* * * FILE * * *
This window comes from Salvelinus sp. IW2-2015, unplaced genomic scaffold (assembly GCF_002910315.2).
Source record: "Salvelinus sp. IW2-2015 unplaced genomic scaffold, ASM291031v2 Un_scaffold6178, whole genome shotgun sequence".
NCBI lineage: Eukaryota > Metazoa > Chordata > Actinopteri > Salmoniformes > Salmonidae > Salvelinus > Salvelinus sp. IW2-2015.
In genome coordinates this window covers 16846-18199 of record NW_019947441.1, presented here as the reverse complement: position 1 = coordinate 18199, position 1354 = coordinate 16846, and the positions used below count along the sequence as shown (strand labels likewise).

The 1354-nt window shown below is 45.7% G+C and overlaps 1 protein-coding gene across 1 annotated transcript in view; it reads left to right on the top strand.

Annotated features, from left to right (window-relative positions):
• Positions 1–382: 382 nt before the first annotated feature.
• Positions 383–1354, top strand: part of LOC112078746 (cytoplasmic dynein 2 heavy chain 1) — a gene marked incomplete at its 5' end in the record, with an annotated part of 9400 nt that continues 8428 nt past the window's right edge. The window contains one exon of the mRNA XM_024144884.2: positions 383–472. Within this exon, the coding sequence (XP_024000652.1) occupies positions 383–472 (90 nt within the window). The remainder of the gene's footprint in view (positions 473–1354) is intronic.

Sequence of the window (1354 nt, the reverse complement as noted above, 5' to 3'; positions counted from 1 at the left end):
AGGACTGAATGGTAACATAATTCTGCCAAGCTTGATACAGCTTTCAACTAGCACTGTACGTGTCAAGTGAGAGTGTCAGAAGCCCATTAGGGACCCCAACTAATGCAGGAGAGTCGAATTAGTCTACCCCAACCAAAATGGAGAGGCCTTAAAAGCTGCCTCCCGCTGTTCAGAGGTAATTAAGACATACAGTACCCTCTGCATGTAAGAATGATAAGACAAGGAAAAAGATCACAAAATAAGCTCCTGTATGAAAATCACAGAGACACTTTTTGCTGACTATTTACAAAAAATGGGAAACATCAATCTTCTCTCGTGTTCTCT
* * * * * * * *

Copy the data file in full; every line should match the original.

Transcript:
This window comes from Salvelinus sp. IW2-2015, unplaced genomic scaffold (assembly GCF_002910315.2).
Source record: "Salvelinus sp. IW2-2015 unplaced genomic scaffold, ASM291031v2 Un_scaffold6178, whole genome shotgun sequence".
NCBI lineage: Eukaryota > Metazoa > Chordata > Actinopteri > Salmoniformes > Salmonidae > Salvelinus > Salvelinus sp. IW2-2015.
In genome coordinates this window covers 16846-18199 of record NW_019947441.1, presented here as the reverse complement: position 1 = coordinate 18199, position 1354 = coordinate 16846, and the positions used below count along the sequence as shown (strand labels likewise).

The 1354-nt window shown below is 45.7% G+C and overlaps 1 protein-coding gene across 1 annotated transcript in view; it reads left to right on the top strand.

Annotated features, from left to right (window-relative positions):
• Positions 1–382: 382 nt before the first annotated feature.
• Positions 383–1354, top strand: part of LOC112078746 (cytoplasmic dynein 2 heavy chain 1) — a gene marked incomplete at its 5' end in the record, with an annotated part of 9400 nt that continues 8428 nt past the window's right edge. The window contains one exon of the mRNA XM_024144884.2: positions 383–472. Within this exon, the coding sequence (XP_024000652.1) occupies positions 383–472 (90 nt within the window). The remainder of the gene's footprint in view (positions 473–1354) is intronic.

Sequence of the window (1354 nt, the reverse complement as noted above, 5' to 3'; positions counted from 1 at the left end):
AGGACTGAATGGTAACATAATTCTGCCAAGCTTGATACAGCTTTCAACTAGCACTGTACGTGTCAAGTGAGAGTGTCAGAAGCCCATTAGGGACCCCAACTAATGCAGGAGAGTCGAATTAGTCTACCCCAACCAAAATGGAGAGGCCTTAAAAGCTGCCTCCCGCTGTTCAGAGGTAATTAAGACATACAGTACCCTCTGCATGTAAGAATGATAAGACAAGGAAAAAGATCACAAAATAAGCTCCTGTATGAAAATCACAGAGACACTTTTTGCTGACTATTTACAAAAAATGGGAAACATCAATCTTCTCTCGTGTTCTCT